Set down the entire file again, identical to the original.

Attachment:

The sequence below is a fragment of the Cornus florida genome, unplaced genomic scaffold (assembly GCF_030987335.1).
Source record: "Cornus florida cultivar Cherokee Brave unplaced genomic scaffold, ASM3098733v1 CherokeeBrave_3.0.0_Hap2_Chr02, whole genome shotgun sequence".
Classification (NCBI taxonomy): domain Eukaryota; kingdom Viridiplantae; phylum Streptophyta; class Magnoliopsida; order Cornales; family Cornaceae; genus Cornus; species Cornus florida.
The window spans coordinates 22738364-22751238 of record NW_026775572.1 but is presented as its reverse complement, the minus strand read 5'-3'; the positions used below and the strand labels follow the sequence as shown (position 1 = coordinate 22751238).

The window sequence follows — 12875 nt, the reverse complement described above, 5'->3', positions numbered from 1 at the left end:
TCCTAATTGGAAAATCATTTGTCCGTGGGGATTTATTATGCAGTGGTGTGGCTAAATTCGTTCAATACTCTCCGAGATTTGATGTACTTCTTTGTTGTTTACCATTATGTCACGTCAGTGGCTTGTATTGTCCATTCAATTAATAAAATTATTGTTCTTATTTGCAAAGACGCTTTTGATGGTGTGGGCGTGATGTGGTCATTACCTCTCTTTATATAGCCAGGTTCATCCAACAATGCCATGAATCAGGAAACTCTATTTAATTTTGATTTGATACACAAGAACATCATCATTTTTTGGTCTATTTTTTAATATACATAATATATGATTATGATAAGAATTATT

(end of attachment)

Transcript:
The sequence below is a fragment of the Cornus florida genome, unplaced genomic scaffold (assembly GCF_030987335.1).
Source record: "Cornus florida cultivar Cherokee Brave unplaced genomic scaffold, ASM3098733v1 CherokeeBrave_3.0.0_Hap2_Chr02, whole genome shotgun sequence".
Classification (NCBI taxonomy): domain Eukaryota; kingdom Viridiplantae; phylum Streptophyta; class Magnoliopsida; order Cornales; family Cornaceae; genus Cornus; species Cornus florida.
The window spans coordinates 22738364-22751238 of record NW_026775572.1 but is presented as its reverse complement, the minus strand read 5'-3'; the positions used below and the strand labels follow the sequence as shown (position 1 = coordinate 22751238).

The window sequence follows — 12875 nt, the reverse complement described above, 5'->3', positions numbered from 1 at the left end:
TCCTAATTGGAAAATCATTTGTCCGTGGGGATTTATTATGCAGTGGTGTGGCTAAATTCGTTCAATACTCTCCGAGATTTGATGTACTTCTTTGTTGTTTACCATTATGTCACGTCAGTGGCTTGTATTGTCCATTCAATTAATAAAATTATTGTTCTTATTTGCAAAGACGCTTTTGATGGTGTGGGCGTGATGTGGTCATTACCTCTCTTTATATAGCCAGGTTCATCCAACAATGCCATGAATCAGGAAACTCTATTTAATTTTGATTTGATACACAAGAACATCATCATTTTTTGGTCTATTTTTTAATATACATAATATATGATTATGATAAGAATTATT